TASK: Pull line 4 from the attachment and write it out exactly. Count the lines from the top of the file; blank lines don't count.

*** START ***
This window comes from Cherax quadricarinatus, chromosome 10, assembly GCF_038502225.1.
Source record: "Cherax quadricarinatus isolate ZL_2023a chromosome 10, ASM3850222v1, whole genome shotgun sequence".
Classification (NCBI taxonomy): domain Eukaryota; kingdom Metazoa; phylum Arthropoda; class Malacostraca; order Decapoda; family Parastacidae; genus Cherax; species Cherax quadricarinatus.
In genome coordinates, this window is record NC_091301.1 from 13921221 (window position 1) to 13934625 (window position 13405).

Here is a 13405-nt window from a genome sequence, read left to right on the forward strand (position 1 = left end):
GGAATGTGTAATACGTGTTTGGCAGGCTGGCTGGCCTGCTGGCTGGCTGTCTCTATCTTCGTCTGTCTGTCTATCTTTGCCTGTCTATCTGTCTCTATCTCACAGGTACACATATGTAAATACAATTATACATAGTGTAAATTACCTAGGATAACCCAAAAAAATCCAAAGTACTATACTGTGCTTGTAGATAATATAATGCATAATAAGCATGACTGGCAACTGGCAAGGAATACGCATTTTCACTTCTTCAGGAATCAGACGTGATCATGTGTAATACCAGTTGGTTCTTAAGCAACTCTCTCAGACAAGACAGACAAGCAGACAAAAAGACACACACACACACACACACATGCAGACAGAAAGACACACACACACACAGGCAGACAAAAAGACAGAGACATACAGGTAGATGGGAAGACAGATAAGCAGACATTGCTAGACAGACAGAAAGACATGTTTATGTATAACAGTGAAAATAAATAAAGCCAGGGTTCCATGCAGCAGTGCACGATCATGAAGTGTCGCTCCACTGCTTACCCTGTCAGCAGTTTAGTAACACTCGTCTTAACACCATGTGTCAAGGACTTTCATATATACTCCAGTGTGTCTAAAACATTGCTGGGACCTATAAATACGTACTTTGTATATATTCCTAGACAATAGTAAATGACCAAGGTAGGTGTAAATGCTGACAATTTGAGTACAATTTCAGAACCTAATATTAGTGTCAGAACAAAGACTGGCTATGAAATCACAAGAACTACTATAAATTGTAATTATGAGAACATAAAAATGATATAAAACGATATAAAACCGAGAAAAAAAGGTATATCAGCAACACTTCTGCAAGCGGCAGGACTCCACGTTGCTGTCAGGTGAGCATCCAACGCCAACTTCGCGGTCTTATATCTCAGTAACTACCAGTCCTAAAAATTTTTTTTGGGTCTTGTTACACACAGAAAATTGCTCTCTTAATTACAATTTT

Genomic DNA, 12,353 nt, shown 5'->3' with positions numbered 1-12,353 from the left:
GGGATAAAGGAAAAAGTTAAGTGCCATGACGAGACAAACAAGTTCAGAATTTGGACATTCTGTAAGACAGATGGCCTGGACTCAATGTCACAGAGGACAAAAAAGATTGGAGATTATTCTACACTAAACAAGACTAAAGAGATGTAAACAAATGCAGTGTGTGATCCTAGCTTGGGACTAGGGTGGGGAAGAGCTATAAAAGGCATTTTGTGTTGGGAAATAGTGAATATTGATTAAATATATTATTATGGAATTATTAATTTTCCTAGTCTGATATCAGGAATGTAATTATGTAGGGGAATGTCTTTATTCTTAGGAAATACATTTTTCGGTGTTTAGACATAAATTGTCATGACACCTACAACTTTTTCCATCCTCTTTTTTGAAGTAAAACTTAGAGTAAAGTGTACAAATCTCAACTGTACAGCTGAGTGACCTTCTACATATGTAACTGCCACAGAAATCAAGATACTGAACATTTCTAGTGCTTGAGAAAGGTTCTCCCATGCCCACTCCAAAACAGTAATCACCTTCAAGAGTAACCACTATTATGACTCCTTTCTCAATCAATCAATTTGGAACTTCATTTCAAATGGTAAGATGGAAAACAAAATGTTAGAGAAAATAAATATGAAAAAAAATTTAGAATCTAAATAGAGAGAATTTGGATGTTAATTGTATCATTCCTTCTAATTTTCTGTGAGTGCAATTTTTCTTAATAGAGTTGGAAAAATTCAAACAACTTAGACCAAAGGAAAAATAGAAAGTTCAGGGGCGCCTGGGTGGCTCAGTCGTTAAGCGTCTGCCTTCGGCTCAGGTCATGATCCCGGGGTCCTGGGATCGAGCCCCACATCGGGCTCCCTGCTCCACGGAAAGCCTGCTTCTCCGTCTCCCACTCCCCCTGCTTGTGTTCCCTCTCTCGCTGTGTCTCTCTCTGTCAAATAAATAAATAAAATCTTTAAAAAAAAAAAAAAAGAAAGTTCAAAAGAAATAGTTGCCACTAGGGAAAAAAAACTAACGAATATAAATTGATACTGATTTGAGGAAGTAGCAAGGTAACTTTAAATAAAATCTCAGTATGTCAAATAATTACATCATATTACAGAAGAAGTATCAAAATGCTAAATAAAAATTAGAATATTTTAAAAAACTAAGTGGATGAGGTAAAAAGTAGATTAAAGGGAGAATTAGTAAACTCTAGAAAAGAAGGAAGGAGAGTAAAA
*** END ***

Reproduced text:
In genome coordinates, this window is record NC_091301.1 from 13921221 (window position 1) to 13934625 (window position 13405).